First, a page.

While KwaZulu-Natal is doing comparatively well on key HIV indicators, the public healthcare system in the province is plagued by staff shortages, long waiting times, poor tuberculosis infection control, and in some cases, dysfunctional filing systems. This is according to a new report from community-led monitoring group Ritshidze. Elri Voigt reports.
As the country is still calculating the tally of the vaccine stock and medicines stolen in last week’s unrest in KwaZulu-Natal and Gauteng, there is still a lot of uncertainty about plans to restore medicine security.
Over five million people in South Africa have so far received at least one shot of a COVID-19 vaccine. Elri Voigt unpacks how the vaccination rollout is going in South Africa’s nine provinces. Though the numbers do not tell the full story and provinces face different challenges, indications are that Limpopo, Western Cape, Eastern Cape, and KwaZulu-Natal are doing well, while Mpumalanga is struggling.
By Friday, looting, rioting, and violence in parts of KwaZulu-Natal left shops and pharmacies empty and vandalised, warehouses burnt to the ground, and many lives lost. Sandile Duma and Leslie Mudzudza report on the impact on health services.
With phase two of the country’s vaccination rollout set to start on Monday, 17 May, provinces are gearing up for the largest adult vaccination push the country has ever seen. Elri Voigt provides an update on preparations for the next phase in the nine provinces and progress made in vaccinating healthcare workers through the Sisonke implementation study.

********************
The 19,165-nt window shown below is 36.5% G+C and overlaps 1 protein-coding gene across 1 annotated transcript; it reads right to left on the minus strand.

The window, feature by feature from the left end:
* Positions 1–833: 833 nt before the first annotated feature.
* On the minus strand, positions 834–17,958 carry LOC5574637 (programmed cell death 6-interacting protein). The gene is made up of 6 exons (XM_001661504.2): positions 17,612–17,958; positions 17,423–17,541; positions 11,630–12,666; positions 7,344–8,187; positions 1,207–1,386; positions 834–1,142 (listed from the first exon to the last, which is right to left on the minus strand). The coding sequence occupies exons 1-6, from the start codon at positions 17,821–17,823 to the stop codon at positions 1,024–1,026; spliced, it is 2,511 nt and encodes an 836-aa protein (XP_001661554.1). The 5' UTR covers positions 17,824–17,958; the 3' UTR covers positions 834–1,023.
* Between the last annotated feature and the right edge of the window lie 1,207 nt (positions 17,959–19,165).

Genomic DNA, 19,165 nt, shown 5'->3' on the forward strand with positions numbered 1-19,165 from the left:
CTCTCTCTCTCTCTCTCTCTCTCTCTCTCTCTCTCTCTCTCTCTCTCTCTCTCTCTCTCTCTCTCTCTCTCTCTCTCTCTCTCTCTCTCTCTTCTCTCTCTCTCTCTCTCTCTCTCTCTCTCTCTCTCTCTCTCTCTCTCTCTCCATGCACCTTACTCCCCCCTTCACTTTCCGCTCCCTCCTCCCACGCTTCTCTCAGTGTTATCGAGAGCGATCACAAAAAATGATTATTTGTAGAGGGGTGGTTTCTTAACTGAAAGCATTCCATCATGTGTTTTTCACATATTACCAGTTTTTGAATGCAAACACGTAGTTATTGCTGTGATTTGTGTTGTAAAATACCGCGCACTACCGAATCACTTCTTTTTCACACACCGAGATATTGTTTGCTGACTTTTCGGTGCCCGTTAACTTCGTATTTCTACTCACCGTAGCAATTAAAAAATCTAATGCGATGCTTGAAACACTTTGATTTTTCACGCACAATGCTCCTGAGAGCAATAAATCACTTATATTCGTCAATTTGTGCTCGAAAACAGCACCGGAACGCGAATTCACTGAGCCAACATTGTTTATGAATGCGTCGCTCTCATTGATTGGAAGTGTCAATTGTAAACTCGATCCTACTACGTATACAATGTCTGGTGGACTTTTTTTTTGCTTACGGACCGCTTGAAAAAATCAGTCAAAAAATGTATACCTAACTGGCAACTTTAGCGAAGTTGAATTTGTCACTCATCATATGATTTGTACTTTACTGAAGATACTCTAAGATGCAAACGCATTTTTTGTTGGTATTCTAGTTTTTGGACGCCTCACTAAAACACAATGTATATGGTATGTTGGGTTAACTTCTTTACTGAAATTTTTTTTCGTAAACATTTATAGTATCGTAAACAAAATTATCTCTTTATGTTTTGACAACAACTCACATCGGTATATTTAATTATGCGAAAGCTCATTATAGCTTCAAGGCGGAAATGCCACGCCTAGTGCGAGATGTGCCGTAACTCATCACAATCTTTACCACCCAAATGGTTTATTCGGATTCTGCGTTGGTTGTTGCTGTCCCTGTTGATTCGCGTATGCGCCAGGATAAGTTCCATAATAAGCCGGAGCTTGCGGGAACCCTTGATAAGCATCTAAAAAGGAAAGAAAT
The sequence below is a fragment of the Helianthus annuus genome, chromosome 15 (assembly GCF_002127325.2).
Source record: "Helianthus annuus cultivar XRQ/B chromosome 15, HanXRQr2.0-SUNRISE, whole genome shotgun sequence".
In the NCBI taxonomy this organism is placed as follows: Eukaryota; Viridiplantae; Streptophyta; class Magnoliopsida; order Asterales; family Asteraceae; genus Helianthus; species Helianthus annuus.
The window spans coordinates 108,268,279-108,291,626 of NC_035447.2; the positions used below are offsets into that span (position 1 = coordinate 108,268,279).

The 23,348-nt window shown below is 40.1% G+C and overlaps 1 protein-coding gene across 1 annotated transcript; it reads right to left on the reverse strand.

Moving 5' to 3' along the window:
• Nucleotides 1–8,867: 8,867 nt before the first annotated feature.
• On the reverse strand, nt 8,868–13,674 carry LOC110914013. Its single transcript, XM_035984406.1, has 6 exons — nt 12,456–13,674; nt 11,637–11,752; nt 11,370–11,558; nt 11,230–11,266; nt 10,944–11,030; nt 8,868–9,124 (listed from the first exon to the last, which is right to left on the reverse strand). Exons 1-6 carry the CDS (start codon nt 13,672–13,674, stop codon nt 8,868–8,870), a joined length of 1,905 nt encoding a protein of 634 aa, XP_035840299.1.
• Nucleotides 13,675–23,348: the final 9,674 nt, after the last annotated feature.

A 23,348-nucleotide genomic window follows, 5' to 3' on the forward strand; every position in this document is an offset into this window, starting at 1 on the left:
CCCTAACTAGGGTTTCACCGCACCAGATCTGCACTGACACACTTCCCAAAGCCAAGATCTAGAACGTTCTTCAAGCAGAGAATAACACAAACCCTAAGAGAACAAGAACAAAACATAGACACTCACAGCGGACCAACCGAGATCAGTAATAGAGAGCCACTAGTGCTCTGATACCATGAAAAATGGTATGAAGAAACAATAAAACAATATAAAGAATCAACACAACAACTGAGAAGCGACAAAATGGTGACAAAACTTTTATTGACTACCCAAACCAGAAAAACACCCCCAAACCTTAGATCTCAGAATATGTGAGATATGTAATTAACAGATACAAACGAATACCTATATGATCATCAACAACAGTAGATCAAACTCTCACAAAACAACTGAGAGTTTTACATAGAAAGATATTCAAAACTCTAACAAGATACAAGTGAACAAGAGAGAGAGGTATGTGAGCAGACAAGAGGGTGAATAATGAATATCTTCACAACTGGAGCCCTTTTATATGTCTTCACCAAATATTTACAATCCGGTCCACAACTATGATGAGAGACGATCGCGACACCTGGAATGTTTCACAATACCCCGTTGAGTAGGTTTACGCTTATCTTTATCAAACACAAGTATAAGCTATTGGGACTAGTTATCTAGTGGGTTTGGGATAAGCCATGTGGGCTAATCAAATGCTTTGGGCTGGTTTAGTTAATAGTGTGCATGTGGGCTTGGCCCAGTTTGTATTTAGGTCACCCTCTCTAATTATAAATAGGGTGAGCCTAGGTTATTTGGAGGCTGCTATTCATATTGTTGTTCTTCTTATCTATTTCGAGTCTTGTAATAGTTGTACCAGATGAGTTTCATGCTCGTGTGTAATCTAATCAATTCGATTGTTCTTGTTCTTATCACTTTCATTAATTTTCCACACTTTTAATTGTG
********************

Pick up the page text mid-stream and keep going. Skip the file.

South Africa’s first National Tuberculosis Prevalence Survey found that many people without TB symptoms nevertheless have TB disease that can be detected using chest X-rays. Accordingly, new mobile X-ray screening programmes are being piloted in a number of provinces. Tiyese Jeranji reports.
After the 2019 elections, new MECs for Health (provincial ministers) were appointed in four of South Africa’s nine provinces. Less than two years later, three of the four are no longer in their jobs, writes Marcus Low.
Premier of KwaZulu-Natal, Sihle Zikhalala praised the Umkhanyakude District recently on its ‘exceptional’ figures in meeting the UNAIDS 90-90-90 targets. Yet, when Spotlight recently visited the Jozini area, we were confronted with a less rosy picture. Some people stopped their HIV treatment because they do not have food to eat, and activists now warn that the progress with the targets can be derailed if poverty, hunger and other social determinants of health are not urgently and comprehensively addressed. Nomfundo Xolo reports.
Almost nine months since the Commission on Gender Equality (CGE) released a damning report with dozens of women living with HIV’s testimonies about forced sterilisations allegedly performed on them in public health facilities, the Department of Health has now moved to implement the Commission’s recommendations. Nomfundo Xolo reports.
As South Africa prepared for the COVID-19 pandemic, hospitals had to come up with plans to deal with the expected influx of COVID-19 patients. Part of this plan was that hospitals would minimise or temporarily put elective procedures on hold. Now, with the country at alert level 1 of its lockdown, Tiyese Jeranji looks at how four provinces are again phasing in elective procedures.
Lockdown has been difficult for most people in South Africa, but residents in the South Durban Basin describe their experiences as tantamount to a health hostage situation as they are caught between polluted air from petrochemical industries and the COVID-19 virus. Nomfundo Xolo investigates.